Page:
So this week, I’ve spent a lot of time unintentionally watching children’s TV programmes on Netflix due to my siblings always wanting something on. Not only does it keep them quiet, but if done right, I can actually help them keep their French at the front of their minds over the summer.
Yes, that’s right. I’m using TV to make sure they don’t forget their French when they go back to school. Today, I’ll show you the ways I keep language at the forefront of my mind in an English-spoken environment. If you’re learning a new language, these can also be used to improve on your skills without actually going to the country.
1) Use children’s TV programmes.
But wait! I’m surely too old to be watching kids TV! Well, normally you are. But if you use Netflix, many shows have the option to change the language spoken. For example, most episodes of Peppa Pig can be set to Arabic, French, Mandarin, English and Portuguese. I find children’s TV can be a great place to start, because it usually consists of simple sentences rather than long, complex speeches. It can also help your ear get used to the sounds and delivery of the language. And if it gets too difficult, you can always put on English subtitles and compare what is being said to what is written. If you have younger children that you want to teach a language too, this can help engage them, as they’ll enjoy watching the programme, and absorb everything at once.
2) Read children’s books.
This is kind of repeating the above. It’s a lot better to start off with children’s books as they will always have nice, short sentences. If you’re learning a language that consists of symbols/a non-Latin alphabet (A,B,C etc.) such as Japanese, Russian, Mandarin or Thai, the books will have big letters and words, so you can see them better. If you’re more of a vocab person, consider picture books (I know, stay with me here!). A great book to start with is the My First 100 Words In… series. Public libraries usually have one or two of these, and they’re simple and easy to follow.
Buy it here: https://bit.ly/2vaSVSR (Amazon)
3) Read news articles.
Okay, so this is a step up from the previous suggestion, but still very useful nonetheless. By reading news articles in your target language, especially big stories, you can keep up to date with the news, and learn some vocabulary in the process. A good idea would be to have a bilingual dictionary to hand, or an online one. I highly recommend wordreference.com, as they have quite a few languages to choose from. Unlike a paper dictionary, they give examples for word uses, and there’s a community to ask if you still don’t know how to use a word. For some languages like French, they even have a verb conjugator, so you have no excuse for putting off learning conjugation.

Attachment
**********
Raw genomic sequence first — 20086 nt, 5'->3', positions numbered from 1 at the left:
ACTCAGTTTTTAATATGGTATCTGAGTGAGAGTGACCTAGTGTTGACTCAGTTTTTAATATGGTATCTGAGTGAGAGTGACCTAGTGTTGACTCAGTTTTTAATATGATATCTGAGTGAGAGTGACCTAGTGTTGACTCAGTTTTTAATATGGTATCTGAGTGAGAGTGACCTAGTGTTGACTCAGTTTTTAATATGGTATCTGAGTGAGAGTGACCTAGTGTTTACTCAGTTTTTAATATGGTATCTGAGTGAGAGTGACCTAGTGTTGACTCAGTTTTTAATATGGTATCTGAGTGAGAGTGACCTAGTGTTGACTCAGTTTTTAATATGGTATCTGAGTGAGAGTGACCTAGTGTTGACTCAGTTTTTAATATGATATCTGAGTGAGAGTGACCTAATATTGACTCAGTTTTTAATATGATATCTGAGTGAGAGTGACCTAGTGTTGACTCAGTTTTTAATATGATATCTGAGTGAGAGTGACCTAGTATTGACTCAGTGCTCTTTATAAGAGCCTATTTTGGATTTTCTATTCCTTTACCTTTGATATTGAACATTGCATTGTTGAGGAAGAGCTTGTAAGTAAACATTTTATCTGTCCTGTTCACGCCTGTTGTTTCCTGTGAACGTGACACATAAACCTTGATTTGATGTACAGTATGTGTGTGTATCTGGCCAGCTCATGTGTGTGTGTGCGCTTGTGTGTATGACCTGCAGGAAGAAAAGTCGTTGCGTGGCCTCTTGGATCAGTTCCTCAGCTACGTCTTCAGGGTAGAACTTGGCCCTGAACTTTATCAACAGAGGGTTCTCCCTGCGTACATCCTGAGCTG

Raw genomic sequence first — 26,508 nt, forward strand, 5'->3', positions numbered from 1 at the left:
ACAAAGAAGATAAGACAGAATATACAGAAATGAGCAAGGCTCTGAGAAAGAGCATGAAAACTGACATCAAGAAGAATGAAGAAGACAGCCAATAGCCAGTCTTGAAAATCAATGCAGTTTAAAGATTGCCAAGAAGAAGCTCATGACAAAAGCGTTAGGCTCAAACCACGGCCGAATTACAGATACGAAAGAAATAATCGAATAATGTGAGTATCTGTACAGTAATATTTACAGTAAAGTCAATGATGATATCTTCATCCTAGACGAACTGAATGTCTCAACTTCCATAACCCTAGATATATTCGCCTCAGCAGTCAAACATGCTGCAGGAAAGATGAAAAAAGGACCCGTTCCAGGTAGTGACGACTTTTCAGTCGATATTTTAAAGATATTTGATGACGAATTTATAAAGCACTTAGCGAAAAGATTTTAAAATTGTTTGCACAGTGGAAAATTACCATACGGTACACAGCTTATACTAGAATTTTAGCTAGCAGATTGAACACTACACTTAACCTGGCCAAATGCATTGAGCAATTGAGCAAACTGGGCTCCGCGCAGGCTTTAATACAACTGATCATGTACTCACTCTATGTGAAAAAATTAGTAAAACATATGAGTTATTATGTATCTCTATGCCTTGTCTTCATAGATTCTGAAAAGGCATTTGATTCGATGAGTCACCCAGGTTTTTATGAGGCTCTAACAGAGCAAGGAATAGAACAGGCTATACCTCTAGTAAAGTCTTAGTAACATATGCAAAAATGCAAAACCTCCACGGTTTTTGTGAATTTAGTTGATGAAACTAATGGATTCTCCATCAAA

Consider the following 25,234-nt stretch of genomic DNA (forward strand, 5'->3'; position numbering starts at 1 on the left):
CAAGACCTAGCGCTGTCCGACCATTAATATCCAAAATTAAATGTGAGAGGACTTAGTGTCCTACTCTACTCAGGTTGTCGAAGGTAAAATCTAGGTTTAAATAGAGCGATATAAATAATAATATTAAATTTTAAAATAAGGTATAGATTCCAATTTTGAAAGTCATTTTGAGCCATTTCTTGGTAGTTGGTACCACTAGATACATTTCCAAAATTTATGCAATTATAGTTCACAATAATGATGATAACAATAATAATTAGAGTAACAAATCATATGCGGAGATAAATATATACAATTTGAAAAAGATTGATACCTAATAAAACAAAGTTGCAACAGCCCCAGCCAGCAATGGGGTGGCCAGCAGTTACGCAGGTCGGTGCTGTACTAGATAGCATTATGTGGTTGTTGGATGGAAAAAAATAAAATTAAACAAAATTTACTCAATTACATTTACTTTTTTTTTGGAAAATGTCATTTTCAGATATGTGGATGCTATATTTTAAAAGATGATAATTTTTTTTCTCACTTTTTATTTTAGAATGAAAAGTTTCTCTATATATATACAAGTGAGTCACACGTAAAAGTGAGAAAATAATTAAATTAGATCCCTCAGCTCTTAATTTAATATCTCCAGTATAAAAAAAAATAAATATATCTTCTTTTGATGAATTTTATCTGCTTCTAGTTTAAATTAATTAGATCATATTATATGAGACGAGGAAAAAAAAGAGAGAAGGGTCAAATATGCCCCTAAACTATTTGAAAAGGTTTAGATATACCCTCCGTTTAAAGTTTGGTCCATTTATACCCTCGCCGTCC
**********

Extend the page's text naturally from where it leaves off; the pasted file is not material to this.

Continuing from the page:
4) Listen to the radio.
In the language you’re learning, of course. Wondering how to pick the stations up? Never fear, there’s an app called TuneIn Radio. Available on both Android and iOS, they even have a website player. You’ll find a plethora of radio stations, both English-speaking and non-English-speaking. Most European stations are definitely available (including Iceland, if Icelandic takes your fancy), and you’ll even find some Japanese and other Asian stations on there. It’s fantastic. And because it’s internet radio, there’s no chance of being out-of-range. If you’re pretty much a beginner in a language, you should go for music-based stations, as they have shorter passages of speech, and you can immerse yourself in the music the country listen to. For more advanced learners, podcast, talk and news-based stations should work well.
5) Buy your favourite book in the language.
I can’t deny that I love reading. Once I start a book and I like it, you won’t see my nose for a while. If you’re a bibliophile like me, buying a book in your target language is a great way to learn it. I’d recommend having a copy in English as well, so that you can compare. A few years ago, I bought a copy of Harry Potter and the Deathly Hallows in French (or Harry Potter et les Reliques du Mort) and I love reading them side-by-side. For well known series like this one, you’ll find they change people’s or place names. For example (spoiler alert!), Tom Marvolo Riddle had to be changed to Tom Elvis Jedusor to accommodate the scene in Chamber of Secrets. When Riddle writes his name, he puts ‘I am Voldemort’, but in French, this is ‘Je suis Voldemort’. I won’t bore you with all the instances of changes like this but as you can see, it’s great to read something you love in another language. If you’re not a novel reader, try comic books or manga. The shorter sentences should make life easier for you.
If you have any of your own ways to keep a language in your head, or to learn language by example, do let me know by contacting me or writing a comment below!